In central Caracas, the usually vibrant streets are closed off and patrolled by soldiers. Military police with muzzled dogs patrol the concrete towers. No, it's not another Venezuelan military coup. Instead, the heads of state and ministers of OPEC are in town. They've been invited by Venezuela's tough-guy leader Hugo Chavez to celebrate the organization's 40th anniversary.

It's an auspicious moment for OPEC. With oil at $31 a barrel, the 11-member organization finally has something to celebrate. After being largely written off in the '90s as the New Economy claimed center stage, OPEC is back in the spotlight. Hotel lobbies are packed with TV reporters trying to get a word with oil ministers Ali Naimi of Saudi Arabia and Venezuela's Ali Rodriguez as if they were oracles.

PRODUCTION RIFT. But OPEC isn't as powerful or unified as it seems. Since the oil embargo of 1973-74, its world market share has dropped from some 55%, to only about 36%. And beneath its apparent solidarity seethe all sorts of conflicts.

The most fundamental rift running through OPEC is over oil production. Saudi Arabia, Kuwait, and the United Arab Emirates have small populations and huge quantities of oil. So they want relatively low prices to keep their resource attractive for decades. But nations such as Iran and Venezuela, with either limited reserves or many mouths to feed, want to maximize current revenues and argue against production hikes.

Resolving those differences and forging a policy to manage oil prices over the next few months represents a huge challenge. Indeed, many observers think that's impossible and that OPEC has already lost control. Prices continue to spike well out of the $22-to-$28 range OPEC says it wants to maintain despite a production boost of more than 3 million barrels a day this year. That has exposed the Saudis to criticism from their military protectors in the U.S. in the midst of an election campaign.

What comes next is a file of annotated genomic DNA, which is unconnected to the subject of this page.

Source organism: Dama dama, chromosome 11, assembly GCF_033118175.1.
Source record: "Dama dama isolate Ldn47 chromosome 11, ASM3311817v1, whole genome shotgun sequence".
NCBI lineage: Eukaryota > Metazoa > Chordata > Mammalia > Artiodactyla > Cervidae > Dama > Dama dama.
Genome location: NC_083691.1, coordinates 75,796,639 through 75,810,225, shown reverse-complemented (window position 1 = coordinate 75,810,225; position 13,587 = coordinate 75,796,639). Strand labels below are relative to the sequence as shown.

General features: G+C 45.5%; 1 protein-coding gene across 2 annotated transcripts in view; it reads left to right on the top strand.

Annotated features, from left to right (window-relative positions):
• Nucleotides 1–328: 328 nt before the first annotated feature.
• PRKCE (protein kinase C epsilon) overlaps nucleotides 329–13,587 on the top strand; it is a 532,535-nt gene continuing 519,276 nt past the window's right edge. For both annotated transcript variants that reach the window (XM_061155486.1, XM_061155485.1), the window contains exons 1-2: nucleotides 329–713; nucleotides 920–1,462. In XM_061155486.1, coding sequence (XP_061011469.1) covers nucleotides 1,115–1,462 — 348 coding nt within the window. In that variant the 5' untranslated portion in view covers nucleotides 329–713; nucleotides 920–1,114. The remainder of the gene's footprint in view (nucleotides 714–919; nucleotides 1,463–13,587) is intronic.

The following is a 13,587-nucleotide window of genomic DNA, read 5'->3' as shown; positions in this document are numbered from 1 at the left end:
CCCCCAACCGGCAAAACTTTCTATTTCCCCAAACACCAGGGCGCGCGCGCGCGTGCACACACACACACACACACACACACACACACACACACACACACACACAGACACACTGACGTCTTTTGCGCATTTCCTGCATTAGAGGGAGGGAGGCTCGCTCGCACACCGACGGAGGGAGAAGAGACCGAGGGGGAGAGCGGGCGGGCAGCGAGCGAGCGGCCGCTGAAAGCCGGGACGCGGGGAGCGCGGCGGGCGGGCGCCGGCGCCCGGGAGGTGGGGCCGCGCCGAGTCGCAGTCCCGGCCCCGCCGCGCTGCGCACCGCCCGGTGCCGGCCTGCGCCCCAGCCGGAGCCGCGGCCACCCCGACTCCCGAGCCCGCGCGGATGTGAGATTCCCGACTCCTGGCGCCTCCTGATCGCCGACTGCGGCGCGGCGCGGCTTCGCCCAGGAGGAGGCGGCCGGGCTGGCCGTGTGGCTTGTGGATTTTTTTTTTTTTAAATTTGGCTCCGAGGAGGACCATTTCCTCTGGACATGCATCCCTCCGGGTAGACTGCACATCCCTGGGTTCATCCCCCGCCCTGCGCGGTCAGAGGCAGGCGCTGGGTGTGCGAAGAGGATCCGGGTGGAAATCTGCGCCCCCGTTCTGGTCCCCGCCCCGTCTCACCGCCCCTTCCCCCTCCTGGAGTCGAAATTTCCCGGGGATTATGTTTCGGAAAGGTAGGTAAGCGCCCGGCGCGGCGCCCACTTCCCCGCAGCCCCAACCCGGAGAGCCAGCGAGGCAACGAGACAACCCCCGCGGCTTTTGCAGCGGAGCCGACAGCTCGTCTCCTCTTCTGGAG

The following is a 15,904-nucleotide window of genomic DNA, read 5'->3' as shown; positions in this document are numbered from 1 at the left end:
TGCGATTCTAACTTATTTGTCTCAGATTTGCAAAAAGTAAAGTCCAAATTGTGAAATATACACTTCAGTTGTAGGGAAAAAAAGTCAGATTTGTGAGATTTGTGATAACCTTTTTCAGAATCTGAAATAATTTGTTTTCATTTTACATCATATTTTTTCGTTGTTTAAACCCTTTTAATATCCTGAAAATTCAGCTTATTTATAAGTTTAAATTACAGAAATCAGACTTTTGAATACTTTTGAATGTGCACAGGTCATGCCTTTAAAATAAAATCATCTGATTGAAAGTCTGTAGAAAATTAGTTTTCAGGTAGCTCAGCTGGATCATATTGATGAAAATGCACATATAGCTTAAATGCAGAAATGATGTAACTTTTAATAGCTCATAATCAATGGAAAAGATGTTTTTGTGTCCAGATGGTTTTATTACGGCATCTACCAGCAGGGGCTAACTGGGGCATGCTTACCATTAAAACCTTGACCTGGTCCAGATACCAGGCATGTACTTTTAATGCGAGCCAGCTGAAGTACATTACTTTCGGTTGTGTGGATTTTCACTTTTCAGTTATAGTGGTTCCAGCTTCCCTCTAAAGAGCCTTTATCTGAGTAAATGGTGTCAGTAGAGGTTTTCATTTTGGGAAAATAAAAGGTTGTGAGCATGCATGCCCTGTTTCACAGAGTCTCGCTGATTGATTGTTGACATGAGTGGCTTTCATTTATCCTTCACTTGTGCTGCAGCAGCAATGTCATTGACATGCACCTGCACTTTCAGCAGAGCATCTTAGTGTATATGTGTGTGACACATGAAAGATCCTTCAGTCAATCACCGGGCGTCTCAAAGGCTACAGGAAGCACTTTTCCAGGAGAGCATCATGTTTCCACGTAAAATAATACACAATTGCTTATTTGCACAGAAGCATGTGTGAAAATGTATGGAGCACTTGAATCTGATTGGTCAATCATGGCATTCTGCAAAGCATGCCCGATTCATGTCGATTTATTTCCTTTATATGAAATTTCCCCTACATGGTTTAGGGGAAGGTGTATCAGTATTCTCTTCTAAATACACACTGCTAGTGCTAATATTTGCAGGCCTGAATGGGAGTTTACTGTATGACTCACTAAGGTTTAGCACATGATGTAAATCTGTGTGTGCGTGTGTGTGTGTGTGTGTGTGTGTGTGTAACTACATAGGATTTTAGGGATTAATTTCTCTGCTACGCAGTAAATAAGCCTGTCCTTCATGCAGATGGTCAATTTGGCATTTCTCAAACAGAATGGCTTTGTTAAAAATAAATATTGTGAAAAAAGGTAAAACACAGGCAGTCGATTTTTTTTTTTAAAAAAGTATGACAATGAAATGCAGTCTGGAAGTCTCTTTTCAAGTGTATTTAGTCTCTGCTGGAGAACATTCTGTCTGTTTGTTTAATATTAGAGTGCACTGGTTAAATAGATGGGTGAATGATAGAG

Yet those who blast Saudi Arabia, whose enormous capacity makes it by far the most important OPEC country, for not making enough oil available have a point. The kingdom says it can produce as much as 10.5 million barrels a day. Yet as the market tightened early last year, the Saudis were slow to ramp up. They now produce about 8.8 million a day.

The Saudis, along with other OPEC members, have bitter memories of $11-a-barrel prices for oil less than two years ago, which led to a run on their currency and sharp domestic criticism of the Saudi royal family's management of the country. They are more afraid of sending the market into a tailspin by overproducing than they are of derailing the global economy.

Moreover, Saudi Arabia's de facto ruler, Crown Prince Abdullah, is different from his now semi-incapacitated brother King Fahd. He is less inclined to do America's bidding than was Fahd. And he wants to improve relations with such testy neighbors and OPEC stalwarts as Iran. So he's more likely to compromise with countries such as Iran and Venezuela.

SUPPORTING ROLE. But that could backfire. More projects are bound to get under way in non-OPEC countries, and alternative-fuel sources will become more attractive. "Thirty-dollar prices would be suicidal for OPEC in the long run," says Sharif Ghalib, an analyst at New York's Energy Intelligence Group. They could damage OPEC in the near term, too. The International Energy Agency is forecasting that high prices will crimp world demand next year. The Saudis worry that such a scenario might catch OPEC producing far too much and trigger a major price drop.

That's one reason why Crown Prince Abdullah was willing to come to Venezuela and support Chavez' efforts to cast himself as a champion of the developing world. Abdullah wants Venezuela, a big exporter and key supplier of the U.S., to share the cutbacks he thinks may be necessary down the line. Any such cuts will be even harder to agree on than production hikes.

For now, it's hard to argue with success. Saudi Arabia is expected to earn more than $70 billion from oil this year, vs. $43.6 billion last year and just $33 billion in '98. Even the countries that worry about high prices are savoring the windfall after the tough past few years. They had better enjoy it. It won't last forever.

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